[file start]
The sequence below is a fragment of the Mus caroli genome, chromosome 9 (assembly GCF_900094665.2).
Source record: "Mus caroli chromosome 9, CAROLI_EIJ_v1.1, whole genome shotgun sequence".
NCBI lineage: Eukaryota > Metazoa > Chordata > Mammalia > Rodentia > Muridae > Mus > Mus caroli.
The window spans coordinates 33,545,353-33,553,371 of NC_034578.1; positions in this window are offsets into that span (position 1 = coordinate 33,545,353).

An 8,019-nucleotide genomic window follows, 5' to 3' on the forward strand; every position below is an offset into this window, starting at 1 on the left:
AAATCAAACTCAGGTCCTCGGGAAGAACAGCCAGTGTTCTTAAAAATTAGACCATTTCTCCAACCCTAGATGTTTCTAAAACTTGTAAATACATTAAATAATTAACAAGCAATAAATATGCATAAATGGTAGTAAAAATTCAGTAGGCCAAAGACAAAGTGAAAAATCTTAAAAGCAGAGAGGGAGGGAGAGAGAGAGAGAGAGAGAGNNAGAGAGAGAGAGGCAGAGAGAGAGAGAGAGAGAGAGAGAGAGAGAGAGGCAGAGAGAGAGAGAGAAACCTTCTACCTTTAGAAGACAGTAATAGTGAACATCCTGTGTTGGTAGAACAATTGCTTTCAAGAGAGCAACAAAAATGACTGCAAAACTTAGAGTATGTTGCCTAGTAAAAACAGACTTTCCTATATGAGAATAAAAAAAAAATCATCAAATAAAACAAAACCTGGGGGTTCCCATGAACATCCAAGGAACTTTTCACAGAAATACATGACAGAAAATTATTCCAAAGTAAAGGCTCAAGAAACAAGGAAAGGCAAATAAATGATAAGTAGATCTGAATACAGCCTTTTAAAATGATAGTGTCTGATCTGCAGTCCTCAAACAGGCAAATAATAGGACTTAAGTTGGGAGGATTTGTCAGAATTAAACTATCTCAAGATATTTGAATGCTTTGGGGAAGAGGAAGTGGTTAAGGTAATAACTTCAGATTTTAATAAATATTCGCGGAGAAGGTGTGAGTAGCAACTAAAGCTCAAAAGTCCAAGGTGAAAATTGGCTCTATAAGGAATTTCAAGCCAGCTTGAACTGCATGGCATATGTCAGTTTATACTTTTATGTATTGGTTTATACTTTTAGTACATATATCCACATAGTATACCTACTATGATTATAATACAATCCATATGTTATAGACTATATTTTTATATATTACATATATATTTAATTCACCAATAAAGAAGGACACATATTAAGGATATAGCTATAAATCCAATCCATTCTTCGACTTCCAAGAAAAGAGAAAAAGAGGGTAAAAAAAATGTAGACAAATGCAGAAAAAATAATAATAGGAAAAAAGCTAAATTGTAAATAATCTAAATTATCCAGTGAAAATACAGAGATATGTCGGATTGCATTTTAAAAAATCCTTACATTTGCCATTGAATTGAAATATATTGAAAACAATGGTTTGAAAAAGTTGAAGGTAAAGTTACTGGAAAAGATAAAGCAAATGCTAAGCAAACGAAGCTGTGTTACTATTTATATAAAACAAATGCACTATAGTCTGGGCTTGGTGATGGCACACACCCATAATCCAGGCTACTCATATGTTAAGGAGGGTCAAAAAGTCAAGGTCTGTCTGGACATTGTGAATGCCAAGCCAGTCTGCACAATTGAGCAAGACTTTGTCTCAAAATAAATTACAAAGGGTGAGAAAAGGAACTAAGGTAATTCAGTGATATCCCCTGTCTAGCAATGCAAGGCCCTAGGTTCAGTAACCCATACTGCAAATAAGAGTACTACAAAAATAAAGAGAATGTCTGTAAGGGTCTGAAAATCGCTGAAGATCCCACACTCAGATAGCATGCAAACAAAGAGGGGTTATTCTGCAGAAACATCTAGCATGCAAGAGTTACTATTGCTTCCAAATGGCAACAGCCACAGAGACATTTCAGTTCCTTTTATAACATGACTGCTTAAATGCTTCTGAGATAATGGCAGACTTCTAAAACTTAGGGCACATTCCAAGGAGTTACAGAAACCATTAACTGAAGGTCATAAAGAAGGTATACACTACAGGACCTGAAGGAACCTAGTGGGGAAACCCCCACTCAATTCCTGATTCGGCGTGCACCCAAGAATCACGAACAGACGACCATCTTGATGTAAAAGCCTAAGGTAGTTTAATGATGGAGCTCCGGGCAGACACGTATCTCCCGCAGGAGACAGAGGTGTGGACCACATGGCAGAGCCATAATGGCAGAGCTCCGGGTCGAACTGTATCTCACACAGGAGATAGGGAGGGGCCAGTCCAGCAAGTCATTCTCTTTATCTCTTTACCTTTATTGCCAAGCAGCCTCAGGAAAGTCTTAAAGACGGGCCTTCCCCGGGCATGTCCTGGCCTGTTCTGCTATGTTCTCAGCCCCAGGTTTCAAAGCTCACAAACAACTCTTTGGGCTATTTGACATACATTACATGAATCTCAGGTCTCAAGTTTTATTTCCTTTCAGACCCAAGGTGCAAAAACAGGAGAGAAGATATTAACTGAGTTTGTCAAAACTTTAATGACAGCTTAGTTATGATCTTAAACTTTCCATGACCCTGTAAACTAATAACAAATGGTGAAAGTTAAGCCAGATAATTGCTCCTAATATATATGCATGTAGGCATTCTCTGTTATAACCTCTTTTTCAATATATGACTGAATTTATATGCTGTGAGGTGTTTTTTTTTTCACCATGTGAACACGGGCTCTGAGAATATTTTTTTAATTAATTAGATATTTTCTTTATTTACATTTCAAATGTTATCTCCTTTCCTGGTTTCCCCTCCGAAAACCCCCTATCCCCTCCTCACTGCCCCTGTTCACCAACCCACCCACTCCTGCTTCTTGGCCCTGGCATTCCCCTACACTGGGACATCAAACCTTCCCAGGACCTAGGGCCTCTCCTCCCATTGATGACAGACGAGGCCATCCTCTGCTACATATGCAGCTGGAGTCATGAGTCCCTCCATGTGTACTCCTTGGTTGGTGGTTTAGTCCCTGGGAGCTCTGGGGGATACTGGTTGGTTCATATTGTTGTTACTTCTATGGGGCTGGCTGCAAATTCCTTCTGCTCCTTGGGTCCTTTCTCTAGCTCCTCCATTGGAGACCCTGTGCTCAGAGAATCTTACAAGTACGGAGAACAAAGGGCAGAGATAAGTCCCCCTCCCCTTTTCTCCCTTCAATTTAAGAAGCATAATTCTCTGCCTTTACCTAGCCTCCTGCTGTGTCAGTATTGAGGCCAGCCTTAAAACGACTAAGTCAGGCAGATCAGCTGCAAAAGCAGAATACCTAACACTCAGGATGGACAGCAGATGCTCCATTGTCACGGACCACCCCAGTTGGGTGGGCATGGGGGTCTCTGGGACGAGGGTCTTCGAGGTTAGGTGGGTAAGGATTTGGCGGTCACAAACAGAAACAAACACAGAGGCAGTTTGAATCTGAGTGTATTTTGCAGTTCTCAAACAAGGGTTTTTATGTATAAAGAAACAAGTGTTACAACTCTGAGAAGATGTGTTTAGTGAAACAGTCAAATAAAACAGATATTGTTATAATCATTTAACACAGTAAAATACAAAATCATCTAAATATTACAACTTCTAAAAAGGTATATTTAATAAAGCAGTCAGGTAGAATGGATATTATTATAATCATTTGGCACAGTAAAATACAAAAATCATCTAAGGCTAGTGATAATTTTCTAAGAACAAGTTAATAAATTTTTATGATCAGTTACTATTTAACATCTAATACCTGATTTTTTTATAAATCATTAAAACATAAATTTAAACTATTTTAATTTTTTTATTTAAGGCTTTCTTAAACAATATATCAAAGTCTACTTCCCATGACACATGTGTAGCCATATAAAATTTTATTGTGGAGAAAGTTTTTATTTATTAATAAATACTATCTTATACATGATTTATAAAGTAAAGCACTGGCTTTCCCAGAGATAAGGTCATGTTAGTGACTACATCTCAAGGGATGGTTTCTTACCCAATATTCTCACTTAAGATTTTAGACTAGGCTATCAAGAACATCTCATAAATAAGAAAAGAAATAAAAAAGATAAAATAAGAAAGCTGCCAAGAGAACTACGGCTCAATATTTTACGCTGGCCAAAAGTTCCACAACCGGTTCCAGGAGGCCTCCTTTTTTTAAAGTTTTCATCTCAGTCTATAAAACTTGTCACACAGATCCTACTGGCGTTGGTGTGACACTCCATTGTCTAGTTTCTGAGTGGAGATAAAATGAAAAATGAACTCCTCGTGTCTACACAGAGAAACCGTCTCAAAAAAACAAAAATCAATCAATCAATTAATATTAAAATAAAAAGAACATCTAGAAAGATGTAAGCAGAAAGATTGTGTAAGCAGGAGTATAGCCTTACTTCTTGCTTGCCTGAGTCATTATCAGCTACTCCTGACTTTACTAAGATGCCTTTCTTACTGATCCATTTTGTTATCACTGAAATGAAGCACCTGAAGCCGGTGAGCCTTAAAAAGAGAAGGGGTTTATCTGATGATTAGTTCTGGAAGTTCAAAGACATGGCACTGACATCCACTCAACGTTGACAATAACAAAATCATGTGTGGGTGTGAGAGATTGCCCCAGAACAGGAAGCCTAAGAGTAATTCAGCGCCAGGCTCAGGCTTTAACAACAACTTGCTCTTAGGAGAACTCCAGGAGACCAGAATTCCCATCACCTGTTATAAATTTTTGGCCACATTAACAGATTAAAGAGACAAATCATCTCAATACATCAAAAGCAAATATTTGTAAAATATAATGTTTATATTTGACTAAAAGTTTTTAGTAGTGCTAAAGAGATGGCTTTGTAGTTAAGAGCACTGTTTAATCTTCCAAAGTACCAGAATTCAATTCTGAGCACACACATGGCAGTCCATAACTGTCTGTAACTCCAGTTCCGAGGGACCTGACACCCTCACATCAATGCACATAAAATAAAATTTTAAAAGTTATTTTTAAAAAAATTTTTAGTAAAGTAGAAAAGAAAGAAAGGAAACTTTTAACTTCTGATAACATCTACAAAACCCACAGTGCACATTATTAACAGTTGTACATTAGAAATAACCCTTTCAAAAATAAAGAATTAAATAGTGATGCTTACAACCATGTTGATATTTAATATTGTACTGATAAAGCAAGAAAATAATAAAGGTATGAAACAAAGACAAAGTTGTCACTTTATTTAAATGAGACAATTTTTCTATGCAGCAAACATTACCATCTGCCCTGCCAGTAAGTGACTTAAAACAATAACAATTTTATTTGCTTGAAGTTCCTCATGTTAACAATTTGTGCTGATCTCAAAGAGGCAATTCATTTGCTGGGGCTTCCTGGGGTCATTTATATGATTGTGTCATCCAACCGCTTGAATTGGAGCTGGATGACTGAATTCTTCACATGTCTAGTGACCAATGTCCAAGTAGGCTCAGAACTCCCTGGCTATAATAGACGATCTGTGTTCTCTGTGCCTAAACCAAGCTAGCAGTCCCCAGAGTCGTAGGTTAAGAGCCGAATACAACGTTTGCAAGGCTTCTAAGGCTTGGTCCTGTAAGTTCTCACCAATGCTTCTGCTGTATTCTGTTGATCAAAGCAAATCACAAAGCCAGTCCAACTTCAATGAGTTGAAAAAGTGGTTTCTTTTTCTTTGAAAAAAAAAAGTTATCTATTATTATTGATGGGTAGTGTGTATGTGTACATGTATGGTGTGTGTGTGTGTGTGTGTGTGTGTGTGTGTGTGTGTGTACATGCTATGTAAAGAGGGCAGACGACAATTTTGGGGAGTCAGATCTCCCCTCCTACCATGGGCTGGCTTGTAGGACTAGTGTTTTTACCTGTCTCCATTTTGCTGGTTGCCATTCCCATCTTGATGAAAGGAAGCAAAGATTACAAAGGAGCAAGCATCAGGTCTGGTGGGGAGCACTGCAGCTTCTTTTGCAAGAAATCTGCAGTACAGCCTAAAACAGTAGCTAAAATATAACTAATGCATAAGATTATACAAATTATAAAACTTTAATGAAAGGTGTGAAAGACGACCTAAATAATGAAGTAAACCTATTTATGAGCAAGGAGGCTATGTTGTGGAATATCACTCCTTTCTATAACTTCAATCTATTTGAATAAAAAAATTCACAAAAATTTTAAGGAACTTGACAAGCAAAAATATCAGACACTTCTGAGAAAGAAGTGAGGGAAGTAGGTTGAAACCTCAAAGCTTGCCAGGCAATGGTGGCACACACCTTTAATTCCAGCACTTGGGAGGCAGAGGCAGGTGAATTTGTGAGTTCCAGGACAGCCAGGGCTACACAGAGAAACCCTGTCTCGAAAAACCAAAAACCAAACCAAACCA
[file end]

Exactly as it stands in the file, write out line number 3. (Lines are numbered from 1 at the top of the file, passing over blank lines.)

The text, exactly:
NCBI lineage: Eukaryota > Metazoa > Chordata > Mammalia > Rodentia > Muridae > Mus > Mus caroli.